Memorandum submitted by the Financial
Secretary to the Treasury
This memorandum constitutes the response by Treasury
and Northern Ireland Ministers to the report by the Northern Ireland
Affairs Committee on the impact in Northern Ireland of cross-border
road fuel price differentials.
The Committee reached a number of conclusions and
has made recommendations about ways and means of ameliorating
the impact and consequences of smuggling and removal of fiscal
markers from rebated fuels. These are summarised at paragraph
69(a) to (u) of the report.
There are upward trends in both petrol and diesel
consumption in the Republic of Ireland and significant downward
trends over the last three years in both cases in Northern Ireland.
While there are no doubt many factors contributing to increased
consumption in the Republic of Ireland, we believe it is highly
likely that one such factor is that some of this fuel is ultimately
used in Northern Ireland.
Ministers note the Committee's conclusion and agree
that it is not unreasonable to conclude that road fuel is moving
from the Republic of Ireland into Northern Ireland. Legal cross
border shopping will account for some and smuggling for the remainder.
We consider it is important that the scale of
the problem be determined as accurately as possible. We therefore
recommend that the Department of Economic Development seek information
on estimated sales volume losses from each of the main distributors
of fuel in Northern Ireland and, from this, to draw up a reliable
estimate of the extent of the problem.
Preliminary discussions have taken place with the
Institute of Petroleum and several of the main distributors of
fuel in Northern Ireland to ascertain the availability of fuel
sales information. The Institute of Petroleum has confirmed that
it cannot provide sales data nor can this be obtained from the
major oil companies which it represents.
Nevertheless, DED will pursue its contact with distributors
in Northern Ireland over the coming weeks to obtain whatever relevant
data is currently available, and assess how best it may be used.
DED will also continue to work closely with Customs and Excise
to monitor the trend in fuel import statistics in order to generate
a robust estimate of revenue lost as a result of legal cross-border
fuel sales and smuggling. Current estimates indicate that £100
million was lost in 1998.
Although we have been unable fully either to characterise
or quantify the problems, as they are manifested in Northern Ireland,
arising from the substantial duty differential on road fuels between
the United Kingdom and the Republic of Ireland, it is clear that
they cause substantial distortions of normal purchasing patterns
and create significant opportunities for unlawful activity.
Ministers agree that there are strong indications
of changes in purchasing behaviour as a result of fuel price differentials.
Without knowing the overall size of the problem,
it is difficult for us to form a view on the effectiveness of
the measures taken to date by Customs and Excise to tackle both
smuggling and gas oil misuse. It is clear from the figures that
actual fuel seizures are very modest, both in absolute terms and
in relation to the volumes admitted to be smuggled. Actual volumes
smuggled are likely, in our view, to be considerably greater than
those discovered or admitted, which by definition only involves
the illicit activities of those apprehended. There is clearly
scope for a greater enforcement effort. We nonetheless commend
the staff on the success they have had to date.
As the Committee has identified, measuring the scale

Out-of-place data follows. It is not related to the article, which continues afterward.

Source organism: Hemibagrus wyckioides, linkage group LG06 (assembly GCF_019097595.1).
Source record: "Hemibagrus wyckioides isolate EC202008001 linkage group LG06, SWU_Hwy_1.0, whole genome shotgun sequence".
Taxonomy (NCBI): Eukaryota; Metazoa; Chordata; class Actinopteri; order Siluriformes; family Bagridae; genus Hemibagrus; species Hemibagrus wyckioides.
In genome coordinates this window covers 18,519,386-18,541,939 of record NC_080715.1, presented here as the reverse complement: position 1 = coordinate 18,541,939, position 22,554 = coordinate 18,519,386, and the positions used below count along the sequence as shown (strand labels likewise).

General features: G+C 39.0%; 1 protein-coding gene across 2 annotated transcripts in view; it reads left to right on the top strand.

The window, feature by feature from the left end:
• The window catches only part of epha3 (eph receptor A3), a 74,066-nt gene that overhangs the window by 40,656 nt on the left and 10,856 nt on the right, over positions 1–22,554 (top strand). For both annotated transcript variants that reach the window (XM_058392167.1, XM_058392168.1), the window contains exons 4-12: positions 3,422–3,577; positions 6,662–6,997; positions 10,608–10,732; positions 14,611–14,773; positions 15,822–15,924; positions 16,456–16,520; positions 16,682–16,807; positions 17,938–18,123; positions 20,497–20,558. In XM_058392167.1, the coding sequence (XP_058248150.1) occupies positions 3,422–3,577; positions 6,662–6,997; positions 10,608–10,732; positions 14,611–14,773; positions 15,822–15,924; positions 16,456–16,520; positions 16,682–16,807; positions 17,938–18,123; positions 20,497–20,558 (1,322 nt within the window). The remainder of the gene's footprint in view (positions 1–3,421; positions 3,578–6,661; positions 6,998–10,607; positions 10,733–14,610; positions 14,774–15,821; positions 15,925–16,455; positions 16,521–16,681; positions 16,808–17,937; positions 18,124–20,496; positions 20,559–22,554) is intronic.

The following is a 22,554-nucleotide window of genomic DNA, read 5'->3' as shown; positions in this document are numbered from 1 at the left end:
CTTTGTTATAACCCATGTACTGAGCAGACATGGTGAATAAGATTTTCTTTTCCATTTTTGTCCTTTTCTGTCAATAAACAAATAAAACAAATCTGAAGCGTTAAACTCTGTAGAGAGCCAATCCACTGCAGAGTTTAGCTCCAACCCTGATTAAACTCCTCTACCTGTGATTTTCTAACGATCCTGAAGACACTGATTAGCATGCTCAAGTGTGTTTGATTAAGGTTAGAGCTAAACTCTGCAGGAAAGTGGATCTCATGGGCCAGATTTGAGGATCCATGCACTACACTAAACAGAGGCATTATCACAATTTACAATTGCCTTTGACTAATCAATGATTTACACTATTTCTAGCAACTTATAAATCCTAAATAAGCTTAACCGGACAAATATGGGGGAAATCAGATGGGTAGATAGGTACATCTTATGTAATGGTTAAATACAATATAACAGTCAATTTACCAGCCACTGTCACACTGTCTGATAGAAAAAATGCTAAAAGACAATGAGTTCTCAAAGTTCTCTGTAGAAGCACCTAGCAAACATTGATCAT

of illegal activity is, by its very nature, extremely difficult,
particularly when it is combined with the perfectly legal activity
of cross border shopping. It is also the case that road fuels,
even more than other excisable goods such as alcohol and tobacco,
are intended for almost immediate consumption, even when smuggled
in commercial quantities. This tends to mean that seizures are
in quantities that are to hand. Fuel cannot be stockpiled to the
same extent as tobacco or alcohol.
It is a common complaint, by the legitimate oils
trade particularly, that the enforcement effort should be greater.
It is very tempting to think that the answer to the smuggling
problem is as simple as this and that it is only a question of
adding resources to bring the problem to an end. The Committee
has recognised and supports the strategy adopted by Customs and
its partner agencies for countering fuel smuggling and it is this
that underpins the enforcement effort.
Customs in Northern Ireland have reviewed all of
their activities and changed the emphasis from prosecution of
offenders (with its attendant resourcing implications) to disrupting
illicit trading. They have set objectives in relation to the oils
sector problem for all of their staff in Northern Ireland, including
VAT staff, and they have built new intelligence links with all
relevant agencies both in Northern Ireland and in the Republic
of Ireland. In addition they have worked with other agencies to
identify the benefits to be obtained from joint enforcement activity,
not only on the revenue issues but also for other regulatory regimes
including public safety, competition law and environmental legislation.
The greater enforcement effort sought by the Committee is being
achieved through improvements in deployment of all the resources
We support the strategy outlined by the Economic
Secretary for countering fuel smuggling. We were encouraged by
Mr Norgrove's description of the results of the pilot programme
of VAT assurance visits and we welcome the support for a multi-agency
Ministers are grateful for the Committee's support
of the strategy of adopting a multi-agency approach.
One witness suggested that a licensing system
should apply to all fuel retailers and bulk users in Northern
Ireland, to seek to reduce the incidence of smuggling. We recommend
that this idea be examined further.
The current licensing system for the storage and
sale of petroleum spirit has its legislative basis in the Petroleum
(Consolidation) Act (Northern Ireland) 1929, which is concerned